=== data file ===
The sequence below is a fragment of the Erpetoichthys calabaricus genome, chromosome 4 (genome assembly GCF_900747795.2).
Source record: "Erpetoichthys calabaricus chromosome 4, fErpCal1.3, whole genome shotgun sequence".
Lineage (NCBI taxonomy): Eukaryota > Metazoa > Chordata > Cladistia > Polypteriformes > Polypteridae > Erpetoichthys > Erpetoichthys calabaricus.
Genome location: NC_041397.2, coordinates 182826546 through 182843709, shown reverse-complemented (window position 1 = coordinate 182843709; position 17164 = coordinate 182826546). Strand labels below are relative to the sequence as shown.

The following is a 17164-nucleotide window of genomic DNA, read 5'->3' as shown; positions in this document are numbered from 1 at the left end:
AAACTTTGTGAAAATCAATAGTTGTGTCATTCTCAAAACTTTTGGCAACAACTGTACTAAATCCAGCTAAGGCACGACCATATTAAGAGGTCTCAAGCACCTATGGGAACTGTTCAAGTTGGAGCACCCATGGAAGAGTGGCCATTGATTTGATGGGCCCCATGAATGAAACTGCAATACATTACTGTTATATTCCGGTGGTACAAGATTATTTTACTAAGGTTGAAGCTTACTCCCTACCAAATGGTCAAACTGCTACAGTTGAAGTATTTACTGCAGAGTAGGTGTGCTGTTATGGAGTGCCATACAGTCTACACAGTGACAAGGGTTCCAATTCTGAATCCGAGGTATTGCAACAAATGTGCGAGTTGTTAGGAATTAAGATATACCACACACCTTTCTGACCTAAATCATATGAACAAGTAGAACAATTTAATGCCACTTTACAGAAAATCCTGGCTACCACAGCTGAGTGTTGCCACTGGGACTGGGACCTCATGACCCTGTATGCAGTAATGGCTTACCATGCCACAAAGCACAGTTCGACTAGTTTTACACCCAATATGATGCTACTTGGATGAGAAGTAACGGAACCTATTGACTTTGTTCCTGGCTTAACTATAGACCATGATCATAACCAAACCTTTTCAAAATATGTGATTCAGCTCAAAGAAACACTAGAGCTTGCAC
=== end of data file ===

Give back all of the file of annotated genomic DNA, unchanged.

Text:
The sequence below is a fragment of the Erpetoichthys calabaricus genome, chromosome 4 (genome assembly GCF_900747795.2).
Source record: "Erpetoichthys calabaricus chromosome 4, fErpCal1.3, whole genome shotgun sequence".
Lineage (NCBI taxonomy): Eukaryota > Metazoa > Chordata > Cladistia > Polypteriformes > Polypteridae > Erpetoichthys > Erpetoichthys calabaricus.
Genome location: NC_041397.2, coordinates 182826546 through 182843709, shown reverse-complemented (window position 1 = coordinate 182843709; position 17164 = coordinate 182826546). Strand labels below are relative to the sequence as shown.

The following is a 17164-nucleotide window of genomic DNA, read 5'->3' as shown; positions in this document are numbered from 1 at the left end:
AAACTTTGTGAAAATCAATAGTTGTGTCATTCTCAAAACTTTTGGCAACAACTGTACTAAATCCAGCTAAGGCACGACCATATTAAGAGGTCTCAAGCACCTATGGGAACTGTTCAAGTTGGAGCACCCATGGAAGAGTGGCCATTGATTTGATGGGCCCCATGAATGAAACTGCAATACATTACTGTTATATTCCGGTGGTACAAGATTATTTTACTAAGGTTGAAGCTTACTCCCTACCAAATGGTCAAACTGCTACAGTTGAAGTATTTACTGCAGAGTAGGTGTGCTGTTATGGAGTGCCATACAGTCTACACAGTGACAAGGGTTCCAATTCTGAATCCGAGGTATTGCAACAAATGTGCGAGTTGTTAGGAATTAAGATATACCACACACCTTTCTGACCTAAATCATATGAACAAGTAGAACAATTTAATGCCACTTTACAGAAAATCCTGGCTACCACAGCTGAGTGTTGCCACTGGGACTGGGACCTCATGACCCTGTATGCAGTAATGGCTTACCATGCCACAAAGCACAGTTCGACTAGTTTTACACCCAATATGATGCTACTTGGATGAGAAGTAACGGAACCTATTGACTTTGTTCCTGGCTTAACTATAGACCATGATCATAACCAAACCTTTTCAAAATATGTGATTCAGCTCAAAGAAACACTAGAGCTTGCAC